Spotify, Mojang and Wrapp, respectively music, games and gift services winning online markets worldwide, are among tech start-ups that have made Sweden Europe’s hottest spot for investors hunting the next big thing.
Attracting more venture capital relative to the size of its economy than any of its European neighbours over the past five years, Sweden is benefiting from a strong heritage in design and engineering as well as a wired population keen for innovation.
Par-Jorgen Parson, partner at Nordic venture capital firm Northzone and a board member at Spotify, the Internet streaming juke box service, used to have to twist arms to get his American counterparts to fly in to meet Swedish start-up entrepreneurs.
“Now, they schedule that regularly, no problem whatsoever,” Mr. Parson, whose credentials also include playing in a heavy metal band, said in at his offices in downtown Stockholm.
In the first three quarters of 2012, data from the European Private Equity and Venture Capital Association show Sweden took in almost a fifth of all venture capital invested in the European Union, only just trailing Germany in absolute terms.
Its track record includes open source database MySQL – sold to Sun Microsystems Inc. in 2008 for $1-billion – and business intelligence software firm QlikTech, which listed on the NASDAQ in 2010 and is now worth almost $2-billion (U.S.).
The list goes on: video game firm DICE – now owned by gaming giant Electronic Arts Inc. – internet marketer Tradedoubler, Mojang, maker of the compulsive online game Minecraft, and the one on everyone’s lips, Spotify, which today boasts 20 million users.
Investors and entrepreneurs say that Sweden’s deep engineering roots, its savvy, Facebook-obsessed population and sleek design sense are helping it win the battle for venture capital in Europe.
Many believe the long, dark winters may actually boost productivity as developers and programmers are more likely to stay indoors, though a common complaint is that attracting overseas talent is harder than getting them to hot spots like Berlin or London.
Its small, highly connected society – long an early adopter of technology – makes for good testing grounds too.
“It has high Facebook penetration – twice as high as Germany – good broadband and good consumers,” said Michiel Kotting, a principal at venture capital firm Accel Partners which manages more than $9-billion. “I’m very bullish about Sweden.”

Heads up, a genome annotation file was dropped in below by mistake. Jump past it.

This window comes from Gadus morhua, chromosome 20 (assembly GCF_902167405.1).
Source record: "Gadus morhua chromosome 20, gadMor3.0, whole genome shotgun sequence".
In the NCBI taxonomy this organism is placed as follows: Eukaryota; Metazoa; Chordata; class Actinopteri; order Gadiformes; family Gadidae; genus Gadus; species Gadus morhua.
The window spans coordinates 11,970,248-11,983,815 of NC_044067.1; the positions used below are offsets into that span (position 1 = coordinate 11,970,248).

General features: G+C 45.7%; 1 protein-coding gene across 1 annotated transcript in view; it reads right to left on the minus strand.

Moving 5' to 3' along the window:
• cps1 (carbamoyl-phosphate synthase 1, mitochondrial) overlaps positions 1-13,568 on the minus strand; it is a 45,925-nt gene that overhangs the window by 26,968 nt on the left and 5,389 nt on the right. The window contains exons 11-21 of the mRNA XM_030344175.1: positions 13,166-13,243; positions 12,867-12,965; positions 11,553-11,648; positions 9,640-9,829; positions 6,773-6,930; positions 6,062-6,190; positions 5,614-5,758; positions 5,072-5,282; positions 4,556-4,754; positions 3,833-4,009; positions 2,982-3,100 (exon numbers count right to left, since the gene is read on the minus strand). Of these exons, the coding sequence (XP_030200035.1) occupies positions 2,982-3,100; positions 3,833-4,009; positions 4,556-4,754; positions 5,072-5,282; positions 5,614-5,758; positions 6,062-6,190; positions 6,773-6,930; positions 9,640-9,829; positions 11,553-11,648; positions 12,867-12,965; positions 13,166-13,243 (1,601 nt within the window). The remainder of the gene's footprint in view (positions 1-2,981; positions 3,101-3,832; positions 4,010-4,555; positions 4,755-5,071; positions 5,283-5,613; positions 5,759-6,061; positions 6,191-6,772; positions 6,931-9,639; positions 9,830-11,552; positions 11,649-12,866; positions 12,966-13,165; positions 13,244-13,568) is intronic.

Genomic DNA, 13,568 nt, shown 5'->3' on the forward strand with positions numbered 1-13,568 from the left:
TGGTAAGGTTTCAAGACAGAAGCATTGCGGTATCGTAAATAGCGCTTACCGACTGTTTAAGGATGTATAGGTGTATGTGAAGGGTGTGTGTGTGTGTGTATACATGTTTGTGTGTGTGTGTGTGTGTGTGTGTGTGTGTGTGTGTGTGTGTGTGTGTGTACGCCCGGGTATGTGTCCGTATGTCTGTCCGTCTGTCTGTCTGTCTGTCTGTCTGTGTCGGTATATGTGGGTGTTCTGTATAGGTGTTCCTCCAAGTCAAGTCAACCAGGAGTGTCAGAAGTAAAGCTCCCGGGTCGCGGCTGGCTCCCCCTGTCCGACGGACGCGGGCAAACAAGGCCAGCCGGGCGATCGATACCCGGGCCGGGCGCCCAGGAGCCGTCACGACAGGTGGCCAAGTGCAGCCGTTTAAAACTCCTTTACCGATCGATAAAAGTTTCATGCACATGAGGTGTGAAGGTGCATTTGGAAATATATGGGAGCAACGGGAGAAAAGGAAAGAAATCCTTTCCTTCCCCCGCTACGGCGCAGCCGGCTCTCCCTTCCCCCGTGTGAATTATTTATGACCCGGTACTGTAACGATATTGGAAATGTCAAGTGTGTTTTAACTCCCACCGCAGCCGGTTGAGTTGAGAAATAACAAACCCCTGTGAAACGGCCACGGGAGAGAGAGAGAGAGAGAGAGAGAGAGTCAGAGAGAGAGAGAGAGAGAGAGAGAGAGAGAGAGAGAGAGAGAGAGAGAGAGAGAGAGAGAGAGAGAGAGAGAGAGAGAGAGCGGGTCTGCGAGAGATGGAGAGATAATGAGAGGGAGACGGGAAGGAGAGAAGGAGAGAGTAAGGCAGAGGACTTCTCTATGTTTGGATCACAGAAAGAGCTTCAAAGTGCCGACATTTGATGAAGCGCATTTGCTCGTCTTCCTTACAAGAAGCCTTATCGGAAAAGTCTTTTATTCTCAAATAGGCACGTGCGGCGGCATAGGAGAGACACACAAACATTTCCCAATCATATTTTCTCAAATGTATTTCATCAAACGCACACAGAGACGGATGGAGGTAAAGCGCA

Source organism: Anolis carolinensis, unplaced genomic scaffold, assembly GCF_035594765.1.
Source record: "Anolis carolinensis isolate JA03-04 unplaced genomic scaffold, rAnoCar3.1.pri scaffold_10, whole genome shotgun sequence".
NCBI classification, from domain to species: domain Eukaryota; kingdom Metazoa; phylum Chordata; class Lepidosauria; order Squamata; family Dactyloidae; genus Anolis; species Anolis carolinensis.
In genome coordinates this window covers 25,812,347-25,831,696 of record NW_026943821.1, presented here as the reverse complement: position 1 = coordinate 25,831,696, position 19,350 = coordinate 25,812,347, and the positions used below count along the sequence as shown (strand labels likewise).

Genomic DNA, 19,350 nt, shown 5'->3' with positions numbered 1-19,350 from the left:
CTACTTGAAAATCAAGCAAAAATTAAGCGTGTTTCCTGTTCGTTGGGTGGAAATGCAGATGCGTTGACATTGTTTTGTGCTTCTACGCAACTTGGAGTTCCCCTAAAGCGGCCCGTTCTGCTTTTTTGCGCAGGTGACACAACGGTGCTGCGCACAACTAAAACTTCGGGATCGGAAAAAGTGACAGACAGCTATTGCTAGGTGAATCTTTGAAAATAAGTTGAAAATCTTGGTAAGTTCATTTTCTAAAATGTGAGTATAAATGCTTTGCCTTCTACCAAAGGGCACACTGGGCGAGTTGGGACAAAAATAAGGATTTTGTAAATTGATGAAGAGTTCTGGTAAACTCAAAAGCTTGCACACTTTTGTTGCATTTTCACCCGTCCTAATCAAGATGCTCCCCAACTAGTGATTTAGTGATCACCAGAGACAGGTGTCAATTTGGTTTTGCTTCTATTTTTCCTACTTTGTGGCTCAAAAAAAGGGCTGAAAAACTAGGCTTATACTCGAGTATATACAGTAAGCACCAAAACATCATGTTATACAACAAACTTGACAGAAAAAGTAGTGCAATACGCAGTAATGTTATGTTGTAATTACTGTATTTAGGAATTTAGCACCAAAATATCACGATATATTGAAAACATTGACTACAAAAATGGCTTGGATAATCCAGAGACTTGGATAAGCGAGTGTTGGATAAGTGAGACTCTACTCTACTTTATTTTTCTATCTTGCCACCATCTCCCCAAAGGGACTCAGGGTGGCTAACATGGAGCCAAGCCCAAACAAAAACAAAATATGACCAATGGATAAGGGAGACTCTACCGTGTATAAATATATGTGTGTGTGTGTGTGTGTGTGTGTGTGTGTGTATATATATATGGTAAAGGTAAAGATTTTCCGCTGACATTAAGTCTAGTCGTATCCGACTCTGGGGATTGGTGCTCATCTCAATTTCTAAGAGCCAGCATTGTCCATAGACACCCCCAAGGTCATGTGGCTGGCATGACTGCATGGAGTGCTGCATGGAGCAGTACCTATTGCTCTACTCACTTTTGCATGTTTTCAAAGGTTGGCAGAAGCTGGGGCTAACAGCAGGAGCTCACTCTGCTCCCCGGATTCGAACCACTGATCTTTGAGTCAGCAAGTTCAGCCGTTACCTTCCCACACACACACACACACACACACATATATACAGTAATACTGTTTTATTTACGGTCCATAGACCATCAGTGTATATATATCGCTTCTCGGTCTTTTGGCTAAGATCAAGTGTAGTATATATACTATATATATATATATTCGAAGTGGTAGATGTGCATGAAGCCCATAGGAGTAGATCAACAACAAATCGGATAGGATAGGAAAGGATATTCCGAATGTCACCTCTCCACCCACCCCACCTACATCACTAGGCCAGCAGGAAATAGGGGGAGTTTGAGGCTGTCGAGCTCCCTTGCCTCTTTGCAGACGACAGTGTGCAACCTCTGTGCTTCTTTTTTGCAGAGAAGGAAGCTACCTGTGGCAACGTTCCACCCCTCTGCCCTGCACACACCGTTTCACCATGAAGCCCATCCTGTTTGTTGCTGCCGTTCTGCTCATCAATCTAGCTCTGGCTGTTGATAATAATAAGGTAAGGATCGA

That has helped businesses such as social media gift voucher provider Wrapp prepare to tackle a far bigger U.S. market, where it is now growing rapidly, signing on brands including Gap Inc. and Levi Strauss & Co.
“Sweden is a test market, not home market,” said Wrapp’s chief executive, Hjalmar Winbladh, just home from a near 20-hour commute from a second office in the Silicon Valley.
Mr. Winbladh likens Sweden’s success with tech start-ups to what he calls the “Bjorn Borg effect” on the country’s tennis courts. Borg dominated world tennis in the 1970s, inspiring a decade of young tennis players such as Mats Wilander and Stefan Edberg, who both won several grand slam titles.
In the same way, Sweden’s big tech successes have also inspired a new generation of eager entrepreneurs.
Mr. Winbladh, who sold Sendit – a developer of mobile internet application server platforms – to Microsoft Corp. in 1999 for 1.3-billion crowns ($200-million U.S.), is himself inspiring young innovators.
A handful of start-ups crowd into cubicles in the brightly lit, buzzing Wrapp office space.
Other hot Swedish start-ups include Klarna, an online retail payments firm, and iZettle, which sells a device that allows for credit card payments on mobile phones and has backing from the likes of Greylock Partners.
Swedish investments have a history of paying off. Northzone says Sweden alone has produced more than one-third of the returns in the European market in the past decade, far higher if one includes Skype, which many countries lay claim to.
Mr. Kotting points to the success of QlikTech: “It went global and was probably the largest venture return in European history. It returned $400-million on a $17-million investment.”
Niklas Zennstrom, a Swede who co-founded Skype and sold it to Microsoft for $8.5-billion, now runs London-based venture capital firm Atomico.
He believes half the traffic for big online companies will come from mobile phones this year, and expects Sweden will fare well in the shift away from desktops.
But some Swedes don’t even need help.
The 25-person staff at Mojang, makers of the popular video game Minecraft, can often be found playing pinball, board games or Lego at their plush Stockholm office.
Mojang, with a turnover of more than 1-billion crowns ($155-million) last year, has never had any external financing.
It has had takeover approaches from nearly every major gaming firm in the world and even Sean Parker, one of Facebook’s earliest investors, has tried courting them, flying the founders to London for a party.
“They are just huge, and they are 25 guys having such a good time doing what they are doing, and they don’t even have to bother about investments,” Mr. Zennstrom said.
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